A raised garden bed how-to, from building it to growing at an easy height

Raised garden bed made from round posts fastened together.

More and more amateur gardeners indulge into this trendy new option: raised garden beds.

Smart, convenient and cost-effective, elevated garden beds boast many advantages and are quite easy to implement.

And they look dashing, too! Let’s take a look at different types of raised garden beds.

Different types of raised garden beds

There are actually many raised garden bed types. Indeed, whenever the ground surface inside the bed is higher than the surrounding soil level, this qualifies as a raised growing bed.

Nonetheless, there are two main categories of raised beds –

  • Raised growing beds on the ground – this simply means preparing wide ridges or casings that upraise the growing plot.
  • Table planters or growing tables – this is when stands or sturdy tables are used to recreate a layer of soil at waist height. This makes it possible to tend your vegetable patch while standing upright.

This latter category can be further split into two sub-categories: simple standing planters on one hand, and full-blown growing tables on the other. They’re quite different.

  • Standing planters are garden boxes which are filled with earth. Construction material is usually wood, but newer plastic standing planters exist, too. Size is usually small, up to 3 feet (1 meter) wide at most.
  • Growing tables are long tables ideal for more intensive planting. They’re often used in a greenhouse. Atop these tables, you can place your pots and plants and garden boxes at work height. If you set up a tall rim all around the growing table, you can fill it in with soil directly.

This modular solution is best for persons who have a large garden or greenhouse, because it takes up quite a lot of space.

What are the advantages of raised vegetable beds?

Raised gardens and raised vegetable patches have many advantages, whatever the solution you select.

First of all, no need to bend over anymore – this will protect your back and joints – but, more than that, raised growing plots are beneficial for your plants, too.

Monks of old have understood this early on, since they often implemented raised beds in their cloister gardens.

Advantages of raised garden beds

  • Since you’re not walking on and around the beds anymore, soil is looser, more broken down. Roots of the plants are free to wiggle around in their quest for nutrients. Crops are more beautiful and the harvest increases.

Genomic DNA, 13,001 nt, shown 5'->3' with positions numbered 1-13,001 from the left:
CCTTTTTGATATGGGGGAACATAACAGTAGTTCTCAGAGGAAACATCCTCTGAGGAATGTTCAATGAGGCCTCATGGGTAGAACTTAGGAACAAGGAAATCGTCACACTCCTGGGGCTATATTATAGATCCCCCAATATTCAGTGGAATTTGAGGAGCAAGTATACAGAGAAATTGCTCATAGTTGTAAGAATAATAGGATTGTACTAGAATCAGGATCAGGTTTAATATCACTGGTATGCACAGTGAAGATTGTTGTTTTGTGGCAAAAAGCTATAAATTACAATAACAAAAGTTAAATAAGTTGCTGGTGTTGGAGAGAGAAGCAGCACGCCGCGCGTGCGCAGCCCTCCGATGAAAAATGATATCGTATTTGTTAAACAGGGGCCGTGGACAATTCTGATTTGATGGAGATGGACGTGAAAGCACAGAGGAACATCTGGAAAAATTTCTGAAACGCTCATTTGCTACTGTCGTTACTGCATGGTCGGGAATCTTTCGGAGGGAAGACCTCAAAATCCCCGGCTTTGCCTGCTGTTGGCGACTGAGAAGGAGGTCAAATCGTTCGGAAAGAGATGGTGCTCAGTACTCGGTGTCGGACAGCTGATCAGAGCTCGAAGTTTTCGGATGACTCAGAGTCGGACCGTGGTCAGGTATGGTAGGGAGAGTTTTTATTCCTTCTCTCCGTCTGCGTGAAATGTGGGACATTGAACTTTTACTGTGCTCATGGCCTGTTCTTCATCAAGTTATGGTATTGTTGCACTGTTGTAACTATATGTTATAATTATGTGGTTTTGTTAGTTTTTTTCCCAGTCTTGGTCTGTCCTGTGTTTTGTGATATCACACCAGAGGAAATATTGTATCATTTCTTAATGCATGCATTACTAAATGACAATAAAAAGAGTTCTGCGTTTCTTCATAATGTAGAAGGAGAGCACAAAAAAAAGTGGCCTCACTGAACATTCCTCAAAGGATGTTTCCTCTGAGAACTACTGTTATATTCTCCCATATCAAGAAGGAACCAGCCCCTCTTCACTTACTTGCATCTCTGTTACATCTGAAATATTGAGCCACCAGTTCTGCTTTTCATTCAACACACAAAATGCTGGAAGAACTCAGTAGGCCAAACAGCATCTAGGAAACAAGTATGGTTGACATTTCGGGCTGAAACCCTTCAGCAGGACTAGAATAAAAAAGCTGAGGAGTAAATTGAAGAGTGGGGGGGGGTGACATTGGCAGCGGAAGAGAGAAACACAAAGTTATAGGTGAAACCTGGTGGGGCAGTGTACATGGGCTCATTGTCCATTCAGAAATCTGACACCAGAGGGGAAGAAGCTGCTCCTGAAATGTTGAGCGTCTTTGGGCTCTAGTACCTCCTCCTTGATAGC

• Since you don’t need to go around through the plants for weeding and such, you can plant more densely and increase productivity: you’ll harvest more for the same surface.
  • The soil drains better, warms up faster in spring, and lets air through more effectively. The result is that you can start planting earlier and finish later: this extends the growing season.
  • Last but not least, for those who are organic through and through, especially with polluted garden soil. There is, sadly, a high risk of soil pollution in urban gardens. Sowing in raised growing beds will ensure you can source organic soil of the best possible quality. You can also easily amend it later on. Your vegetables will be 100% organic!

Not only is an raised garden bed very elegant, original and pleasurable to tend, it also makes it possible to grow vegetables without destroying a landscaped garden, and even grow produce on your balcony or deck!

How to make a raised garden bed vegetable patch

You’ve got several options for setting up a a raised growing bed. Those who aren’t much of a doer and those who don’t have the space to make it can purchase ready-made raised garden planters from their local garden center.

  • Many suppliers now offer this type of produce as kits to assemble. They’re often reasonably priced.

For persons who have an itch to grab a saw and screwdriver, it is very easy to do it yourself. Nothing tricky there:

  • A few boards for the siding,
  • stands or legs at least 2 inches (5 cm) across,
  • a drill, screwdriver, hacksaw and stainless steel screws will bear the load.

Some local woods are naturally rot resistant. For example, black locust can last for decades. Using these will ensure long-lasting service!

A few hours later, you’ll have a great raised planter!

  • More ideas and information about different types of raised garden

Credits for images shared to Nature & Garden (all edits by Gaspard Lorthiois):
Growing in a raised garden bed by Ofer El-Hashahar under © CC BY-SA 2.0